Freddy Got Fingered (2001) 11%

This showcase for Tom Green’s goofy gross-out comedy is often hailed as one of the worst films of all time. Green plays Gord, a 20-something slacker, who dreams of having his own animated series. Hall is Dave Davidson, a CEO of an animation studio who eventually helps Gord find success. Too bad Tom Green wasn’t so lucky.

Johnny Be Good (1988) 0%

Hall plays against type as Johnny Walker, a star quarterback. Robert Downey Jr. is his best friend and Uma Thurman plays his devoted girlfriend. Despite the support of a future A-list cast, the movie lacks central conflict and charm. Or, as TV Guide put it, “Johnny be worthless.” Ouch.

Catch the “Too Rotten to Miss” Weird Science this Friday at 8P on IFC.

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Season 6: Episode 1: Pickathon

Binge Fest

Portlandia Season 6 Now Available On DVD

The perfect addition to your locally-sourced, artisanal DVD collection.

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End of summer got you feeling like:

Portlandia Toni Screaming GIF

Ease into fall with Portlandia‘s sixth season. Relive the latest exploits of Fred Armisen and Carrie Brownstein’s cast of characters, including Doug and Claire’s poignant breakup, Lance’s foray into intellectual society, and the terrifying rampage of a tsukemen Noodle Monster! Plus, guest stars The Flaming Lips, Glenn Danzig, Louis C.K., Kevin Corrigan, Zoë Kravitz, and more stop by to experience what Portlandia is all about.

Pick up a copy of the DVD today, or watch full episodes and series extras now on and the IFC app.

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Byrning Down the House

Everything You Need to Know About the Film That Inspired “Final Transmission”

Documentary Now! pays tribute to "Stop Making Sense" this Wednesday at 10P on IFC.

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Photo Credit: Cinecom/courtesy Everett Collection

This week Documentary Now! is with the band. For everyone who’s ever wanted to be a roadie without leaving the couch, “Final Transmission” pulls back the curtain on experimental rock group Test Pattern’s final concert. Before you tune in Wednesday at 10P on IFC, plug your amp into this guide for Stop Making Sense, the acclaimed 1984 Talking Heads concert documentary.

Put on Your Dancing Shoes

Hailed as one of the best concert films ever created, director Jonathan Demme (Silence of the Lambs) captured the energy and eccentricities of a band known for pushing the limits of music and performance.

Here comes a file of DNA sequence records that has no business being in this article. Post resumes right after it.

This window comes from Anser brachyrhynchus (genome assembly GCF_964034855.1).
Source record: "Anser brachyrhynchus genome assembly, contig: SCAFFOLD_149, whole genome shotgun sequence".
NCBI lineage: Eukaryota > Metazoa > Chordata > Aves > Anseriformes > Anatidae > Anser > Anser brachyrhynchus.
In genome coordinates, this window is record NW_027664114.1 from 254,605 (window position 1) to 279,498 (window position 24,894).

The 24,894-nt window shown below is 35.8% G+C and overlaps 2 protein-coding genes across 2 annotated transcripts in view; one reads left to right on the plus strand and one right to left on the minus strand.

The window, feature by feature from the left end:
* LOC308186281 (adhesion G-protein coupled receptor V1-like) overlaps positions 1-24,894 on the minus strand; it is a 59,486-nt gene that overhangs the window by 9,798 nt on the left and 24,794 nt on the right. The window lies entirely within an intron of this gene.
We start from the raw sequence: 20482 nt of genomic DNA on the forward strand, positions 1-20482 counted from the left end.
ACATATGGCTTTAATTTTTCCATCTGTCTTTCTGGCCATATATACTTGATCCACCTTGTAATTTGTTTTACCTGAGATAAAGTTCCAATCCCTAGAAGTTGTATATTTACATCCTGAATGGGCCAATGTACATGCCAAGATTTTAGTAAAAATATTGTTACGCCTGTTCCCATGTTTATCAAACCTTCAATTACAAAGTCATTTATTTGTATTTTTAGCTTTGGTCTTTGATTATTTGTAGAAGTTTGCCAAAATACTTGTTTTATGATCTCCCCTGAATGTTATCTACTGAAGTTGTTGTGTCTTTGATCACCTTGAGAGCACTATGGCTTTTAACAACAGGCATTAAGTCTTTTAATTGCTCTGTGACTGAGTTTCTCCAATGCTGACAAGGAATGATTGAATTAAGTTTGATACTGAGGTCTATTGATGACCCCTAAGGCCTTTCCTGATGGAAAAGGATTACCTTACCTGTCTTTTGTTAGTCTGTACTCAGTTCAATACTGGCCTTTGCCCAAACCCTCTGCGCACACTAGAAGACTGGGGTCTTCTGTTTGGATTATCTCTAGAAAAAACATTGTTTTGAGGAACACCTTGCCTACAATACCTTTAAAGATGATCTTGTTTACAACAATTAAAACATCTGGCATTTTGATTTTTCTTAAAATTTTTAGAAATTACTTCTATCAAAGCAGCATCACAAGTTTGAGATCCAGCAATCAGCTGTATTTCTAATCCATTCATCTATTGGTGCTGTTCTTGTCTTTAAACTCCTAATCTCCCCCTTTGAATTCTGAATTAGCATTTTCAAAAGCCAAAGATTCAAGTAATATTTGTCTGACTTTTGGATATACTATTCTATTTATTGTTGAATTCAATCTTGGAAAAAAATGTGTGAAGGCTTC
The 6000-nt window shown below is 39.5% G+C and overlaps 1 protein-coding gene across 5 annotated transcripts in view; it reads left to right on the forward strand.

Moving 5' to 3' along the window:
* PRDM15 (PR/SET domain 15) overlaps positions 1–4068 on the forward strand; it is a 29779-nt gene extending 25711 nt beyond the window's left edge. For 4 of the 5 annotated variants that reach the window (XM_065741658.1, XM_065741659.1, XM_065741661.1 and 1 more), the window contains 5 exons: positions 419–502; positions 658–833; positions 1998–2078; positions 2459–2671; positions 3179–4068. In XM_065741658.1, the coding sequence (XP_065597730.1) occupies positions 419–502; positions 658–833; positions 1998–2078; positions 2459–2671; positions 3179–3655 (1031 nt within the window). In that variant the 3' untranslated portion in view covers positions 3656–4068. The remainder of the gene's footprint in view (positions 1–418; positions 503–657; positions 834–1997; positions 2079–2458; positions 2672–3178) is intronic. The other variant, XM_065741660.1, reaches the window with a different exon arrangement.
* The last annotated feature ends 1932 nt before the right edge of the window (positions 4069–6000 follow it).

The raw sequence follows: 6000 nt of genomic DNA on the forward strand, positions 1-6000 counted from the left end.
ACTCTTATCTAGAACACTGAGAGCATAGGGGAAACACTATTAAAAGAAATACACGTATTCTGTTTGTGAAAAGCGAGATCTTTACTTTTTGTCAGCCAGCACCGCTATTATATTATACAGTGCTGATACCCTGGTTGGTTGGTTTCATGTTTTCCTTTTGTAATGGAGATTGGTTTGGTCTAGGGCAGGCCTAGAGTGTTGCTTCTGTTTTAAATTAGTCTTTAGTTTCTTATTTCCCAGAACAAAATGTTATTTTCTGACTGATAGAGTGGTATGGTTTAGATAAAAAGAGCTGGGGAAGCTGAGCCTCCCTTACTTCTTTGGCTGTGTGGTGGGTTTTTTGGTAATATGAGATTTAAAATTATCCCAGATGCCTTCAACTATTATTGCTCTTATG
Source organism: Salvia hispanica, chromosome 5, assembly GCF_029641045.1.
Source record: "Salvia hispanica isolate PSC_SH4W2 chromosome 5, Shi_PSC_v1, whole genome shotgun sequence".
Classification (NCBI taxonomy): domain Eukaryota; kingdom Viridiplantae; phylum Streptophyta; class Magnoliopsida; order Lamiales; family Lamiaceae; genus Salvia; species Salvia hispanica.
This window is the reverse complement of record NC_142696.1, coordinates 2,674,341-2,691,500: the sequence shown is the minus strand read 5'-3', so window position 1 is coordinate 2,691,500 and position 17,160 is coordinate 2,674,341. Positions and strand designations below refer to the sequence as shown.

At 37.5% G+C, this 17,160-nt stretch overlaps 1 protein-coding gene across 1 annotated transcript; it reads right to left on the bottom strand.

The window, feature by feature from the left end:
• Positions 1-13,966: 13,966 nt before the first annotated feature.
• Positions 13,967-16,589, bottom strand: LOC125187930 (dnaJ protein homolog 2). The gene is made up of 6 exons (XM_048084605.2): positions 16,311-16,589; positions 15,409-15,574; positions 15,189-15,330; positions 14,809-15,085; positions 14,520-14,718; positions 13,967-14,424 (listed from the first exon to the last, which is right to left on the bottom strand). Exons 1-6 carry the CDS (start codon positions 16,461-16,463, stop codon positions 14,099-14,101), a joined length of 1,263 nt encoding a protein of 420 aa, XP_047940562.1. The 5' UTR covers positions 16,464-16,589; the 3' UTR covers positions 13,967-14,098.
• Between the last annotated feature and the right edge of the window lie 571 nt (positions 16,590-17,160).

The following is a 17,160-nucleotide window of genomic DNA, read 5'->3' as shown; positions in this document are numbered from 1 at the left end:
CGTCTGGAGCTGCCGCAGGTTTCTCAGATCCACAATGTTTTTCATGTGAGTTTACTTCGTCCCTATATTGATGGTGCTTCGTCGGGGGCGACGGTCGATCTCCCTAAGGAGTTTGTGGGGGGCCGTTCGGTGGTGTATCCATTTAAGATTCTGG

Make an Entrance

Lead singer David Byrne treats the concert like a story: He enters an empty stage with a boom box and sings the first song on the setlist solo, then welcomes the other members of the group to the stage one song at a time.

Steal the Spotlight

David Byrne Dancing
Cinecom/Everett Collection

Always a physical performer, Byrne infuses the stage and the film with contagious joy — jogging in place, dancing with lamps, and generally carrying the show’s high energy on his shoulders.

Suit Yourself

Byrne makes a splash in his “big suit,” a boxy business suit that grows with each song until he looks like a boy who raided his father’s closet. Don’t overthink it; on the DVD, the singer explains, “Music is very physical, and often the body understands it before the head.”

View from the Front Row

Stop Making Sense Band On Stage
Cinecom/Everett Collection

Demme (who also helmed 1987’s Swimming to Cambodia, the inspiration for this season’s Documentary Now! episode “Parker Gail’s Location is Everything”) films the show by putting viewers in the audience’s shoes. The camera rarely shows the crowd and never cuts to interviews or talking heads — except the ones onstage.

Let’s Get Digital

Tina Weymouth Keyboard
Cinecom/Everett Collection

Stop Making Sense isn’t just a good time — it’s also the first rock movie to be recorded entirely using digital audio techniques. The sound holds up more than 30 years later.

Out of Pocket

Talk about investing in your art: Talking Heads drummer Chris Frantz told Rolling Stone that the members of the band “basically put [their] life savings” into the movie, and they didn’t regret it.

Catch Documentary Now!’s tribute to Stop Making Sense when “Final Transmission” premieres Wednesday, October 12 at 10P on IFC.